If you are an animal hobbyist, you will be very familiar with this place, namely the Satria Bird Market. Indeed, the title does not exactly fit with the bird market because this business premise does not only trade birds but also other species of pets. They are dogs, fish, cats, monkeys and so on. Meanwhile, the name Satria is closely related to location right within the area of Satria Palace.
Bird market is one of the unique tourist attractions downtown Denpasar. It is located on Jalan Veteran, Denpasar, precisely in the outermost courtyard of family temple of Satria Palace Denpasar. The market was pioneered in 1980 and then arranged by the government in 1991. In 2000 the market began to grow until it was inaugurated by the deputy mayor at the time, I Ketut Robin. Finally, in 2001-2012, the Denpasar Government Tourist Office started building some supporting facilities such as money changers and toilet.
In the midst of the strong desire of animal hobbyist, it is pointed out as the market trading endangered animals protected by law. Is that right? Related to this allegation, the Head of the Denpasar Government Tourism Office, I Putu Budiasa, said the market was managed by the family of Satria Palace Denpasar running as usual and there were no problems so far. Similarly, local and foreign guests made a visit normally. “If there is a transaction of protected animals, it may be committed secretly. We do not know the situation at the rear,” he said.
According to him, the animals on sale in the bird market might be encountered by people by chance or accidentally. They captured and sold it. “A lot of common people can obtain the animals at their surrounding such as snakes, monkeys, birds and the like. However, they do not know whether it is protected or not,” he explained.
Budiasa hoped the market managed by the royal servants could run and grow well. Since the market was unique, it could enrich to the number of tourist attractions in Denpasar. Especially, today tourists were more interested in the city tour. “To support the object, we from the Government Tourist Office has also been working with the Indonesian Tourist Guides Association (HPI) to provide courses and coaching for traders there,” he explained.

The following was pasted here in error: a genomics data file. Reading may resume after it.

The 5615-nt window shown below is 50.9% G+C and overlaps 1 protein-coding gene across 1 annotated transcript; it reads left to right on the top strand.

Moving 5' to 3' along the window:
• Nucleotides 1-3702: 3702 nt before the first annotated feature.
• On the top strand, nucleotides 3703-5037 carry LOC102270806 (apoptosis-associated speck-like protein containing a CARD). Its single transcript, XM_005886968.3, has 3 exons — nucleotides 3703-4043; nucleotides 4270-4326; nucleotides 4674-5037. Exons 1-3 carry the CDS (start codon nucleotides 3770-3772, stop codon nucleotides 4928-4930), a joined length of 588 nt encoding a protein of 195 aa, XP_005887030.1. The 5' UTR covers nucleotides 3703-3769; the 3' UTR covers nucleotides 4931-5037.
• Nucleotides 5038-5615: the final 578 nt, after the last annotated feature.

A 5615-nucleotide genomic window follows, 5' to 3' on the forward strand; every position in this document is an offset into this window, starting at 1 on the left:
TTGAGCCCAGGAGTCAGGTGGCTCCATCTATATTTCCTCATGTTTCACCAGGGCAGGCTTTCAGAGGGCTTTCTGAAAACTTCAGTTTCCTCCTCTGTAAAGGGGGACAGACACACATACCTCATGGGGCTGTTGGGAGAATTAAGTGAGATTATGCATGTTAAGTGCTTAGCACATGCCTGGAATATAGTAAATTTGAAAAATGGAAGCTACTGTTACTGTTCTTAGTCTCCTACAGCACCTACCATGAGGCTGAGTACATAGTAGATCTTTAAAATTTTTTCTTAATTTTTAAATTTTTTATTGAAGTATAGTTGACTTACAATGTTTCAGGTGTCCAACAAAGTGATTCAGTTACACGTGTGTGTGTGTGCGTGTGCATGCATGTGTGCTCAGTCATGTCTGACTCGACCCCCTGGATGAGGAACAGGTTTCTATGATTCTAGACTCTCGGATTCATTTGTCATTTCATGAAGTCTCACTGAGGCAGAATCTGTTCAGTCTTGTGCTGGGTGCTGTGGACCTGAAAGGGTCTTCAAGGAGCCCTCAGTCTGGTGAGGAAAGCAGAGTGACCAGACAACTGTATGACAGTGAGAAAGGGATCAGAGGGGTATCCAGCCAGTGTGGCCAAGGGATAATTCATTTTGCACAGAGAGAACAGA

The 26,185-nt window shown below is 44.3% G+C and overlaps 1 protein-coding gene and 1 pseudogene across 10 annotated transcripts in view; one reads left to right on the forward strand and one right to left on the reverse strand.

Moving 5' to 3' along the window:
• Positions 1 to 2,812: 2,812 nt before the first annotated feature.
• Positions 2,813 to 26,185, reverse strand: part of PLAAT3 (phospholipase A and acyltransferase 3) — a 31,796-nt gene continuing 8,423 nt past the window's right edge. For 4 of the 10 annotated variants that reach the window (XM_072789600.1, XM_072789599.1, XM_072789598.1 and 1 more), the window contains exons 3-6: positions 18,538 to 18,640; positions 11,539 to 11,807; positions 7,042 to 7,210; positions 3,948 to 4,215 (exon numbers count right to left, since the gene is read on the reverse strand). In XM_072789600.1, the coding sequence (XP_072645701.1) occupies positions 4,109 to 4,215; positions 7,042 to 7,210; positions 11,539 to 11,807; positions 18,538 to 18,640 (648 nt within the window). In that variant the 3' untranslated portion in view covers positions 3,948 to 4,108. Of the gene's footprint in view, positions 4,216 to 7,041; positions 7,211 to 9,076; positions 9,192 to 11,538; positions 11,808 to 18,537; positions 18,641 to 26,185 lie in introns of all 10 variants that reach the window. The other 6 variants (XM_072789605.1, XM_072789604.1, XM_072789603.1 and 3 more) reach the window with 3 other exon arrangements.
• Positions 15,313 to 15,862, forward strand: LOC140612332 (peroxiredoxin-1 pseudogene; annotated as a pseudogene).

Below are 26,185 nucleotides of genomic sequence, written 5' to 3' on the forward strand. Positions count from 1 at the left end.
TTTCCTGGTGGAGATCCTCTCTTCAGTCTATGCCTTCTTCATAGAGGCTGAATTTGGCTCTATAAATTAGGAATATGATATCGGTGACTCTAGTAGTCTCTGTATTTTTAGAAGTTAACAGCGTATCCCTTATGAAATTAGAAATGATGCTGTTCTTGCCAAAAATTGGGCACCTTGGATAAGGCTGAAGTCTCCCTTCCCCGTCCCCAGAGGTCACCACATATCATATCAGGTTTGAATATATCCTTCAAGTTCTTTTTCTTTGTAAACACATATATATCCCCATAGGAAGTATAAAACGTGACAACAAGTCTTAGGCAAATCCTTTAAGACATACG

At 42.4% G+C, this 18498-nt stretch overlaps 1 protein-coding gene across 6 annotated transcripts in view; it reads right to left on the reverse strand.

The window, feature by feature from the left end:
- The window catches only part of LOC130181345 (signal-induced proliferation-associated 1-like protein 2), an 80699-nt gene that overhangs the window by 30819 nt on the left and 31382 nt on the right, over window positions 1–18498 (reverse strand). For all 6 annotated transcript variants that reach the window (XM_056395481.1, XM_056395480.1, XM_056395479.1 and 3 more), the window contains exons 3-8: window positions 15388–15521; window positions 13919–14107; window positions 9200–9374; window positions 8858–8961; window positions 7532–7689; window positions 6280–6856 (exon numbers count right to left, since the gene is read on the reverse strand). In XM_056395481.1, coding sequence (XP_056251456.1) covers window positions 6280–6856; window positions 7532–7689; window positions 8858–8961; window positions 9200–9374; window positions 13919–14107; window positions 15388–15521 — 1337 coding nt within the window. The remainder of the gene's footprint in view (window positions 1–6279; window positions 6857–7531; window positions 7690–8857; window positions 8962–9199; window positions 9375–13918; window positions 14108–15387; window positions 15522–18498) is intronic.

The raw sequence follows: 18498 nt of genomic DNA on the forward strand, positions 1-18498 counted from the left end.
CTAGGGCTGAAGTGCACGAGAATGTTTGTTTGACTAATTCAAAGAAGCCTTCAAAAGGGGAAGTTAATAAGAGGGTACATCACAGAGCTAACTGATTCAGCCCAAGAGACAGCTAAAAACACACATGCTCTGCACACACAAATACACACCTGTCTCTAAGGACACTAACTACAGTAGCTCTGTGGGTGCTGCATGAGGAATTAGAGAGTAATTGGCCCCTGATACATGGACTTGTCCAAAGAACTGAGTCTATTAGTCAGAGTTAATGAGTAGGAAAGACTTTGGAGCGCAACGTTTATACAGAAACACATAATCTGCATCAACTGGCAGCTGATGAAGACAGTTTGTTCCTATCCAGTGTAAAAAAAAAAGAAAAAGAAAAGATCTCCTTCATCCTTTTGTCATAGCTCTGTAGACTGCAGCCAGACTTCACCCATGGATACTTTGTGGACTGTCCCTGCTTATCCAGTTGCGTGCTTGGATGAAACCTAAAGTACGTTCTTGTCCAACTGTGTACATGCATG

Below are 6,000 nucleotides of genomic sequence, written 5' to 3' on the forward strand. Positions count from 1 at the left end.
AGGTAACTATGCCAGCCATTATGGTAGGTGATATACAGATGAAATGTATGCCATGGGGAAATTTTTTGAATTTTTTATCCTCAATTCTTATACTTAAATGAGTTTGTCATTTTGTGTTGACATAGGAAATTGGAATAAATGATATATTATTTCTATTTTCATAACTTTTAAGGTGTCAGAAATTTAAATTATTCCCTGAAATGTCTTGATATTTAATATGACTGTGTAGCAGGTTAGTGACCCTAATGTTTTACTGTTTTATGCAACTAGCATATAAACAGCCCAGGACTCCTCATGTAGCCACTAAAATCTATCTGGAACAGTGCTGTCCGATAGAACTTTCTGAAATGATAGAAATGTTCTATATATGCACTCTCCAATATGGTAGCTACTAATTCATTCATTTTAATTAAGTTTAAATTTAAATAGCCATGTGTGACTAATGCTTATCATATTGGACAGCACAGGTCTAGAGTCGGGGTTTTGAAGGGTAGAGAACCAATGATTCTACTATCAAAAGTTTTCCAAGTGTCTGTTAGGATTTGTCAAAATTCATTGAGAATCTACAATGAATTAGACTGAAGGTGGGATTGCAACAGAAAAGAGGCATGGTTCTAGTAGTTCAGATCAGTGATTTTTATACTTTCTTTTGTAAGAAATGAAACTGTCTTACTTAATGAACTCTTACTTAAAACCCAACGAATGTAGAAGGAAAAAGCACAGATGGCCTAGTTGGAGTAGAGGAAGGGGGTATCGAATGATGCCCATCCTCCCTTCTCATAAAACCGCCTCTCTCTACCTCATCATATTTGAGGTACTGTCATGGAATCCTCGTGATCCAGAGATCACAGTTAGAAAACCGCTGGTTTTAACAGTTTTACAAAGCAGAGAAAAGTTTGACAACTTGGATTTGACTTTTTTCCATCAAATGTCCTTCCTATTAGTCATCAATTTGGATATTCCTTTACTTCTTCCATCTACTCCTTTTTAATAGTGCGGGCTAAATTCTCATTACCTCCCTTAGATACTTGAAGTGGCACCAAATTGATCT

Meanwhile, based on information collected from the Natural Resources Conservation Agency (BKSDA) of Bali, the Satria Bird Market was one of the objects required to be raided other than the Bedugul, Kintamani and Sangeh. So far, the BKSDA authority had been conducting an investigation to the bird market. Apparently, there were traders found the selling of protected animals. In the past, such a case happened for several times and the suspect was arrested and dealt with. Finally, the sale and purchasing case of protected animals occurred in 2008, where BKSDA had caught the perpetrator with the sale of parrots (one of the protected animals).
According to the BKSDA, if people found any rare wild animals, it should be reported to BKSDA to be followed up. If they belonged to the list of protected animals, then the BKSDA would take it to zoo for treatment, to be protected and preserved. The BKSDA asserted the actions such as capturing, maintaining and trading protected animals posed a violation against the law.
Currently, the existence of Satria Bird Market progressively developed and was in demand by Bali local tourists and foreigners such as from Australia and Europe. “They are mostly interested in buying animals such as birds, mammals and animal food,” said Citra, a staff of Satria Bird Market. (BTN/ocha)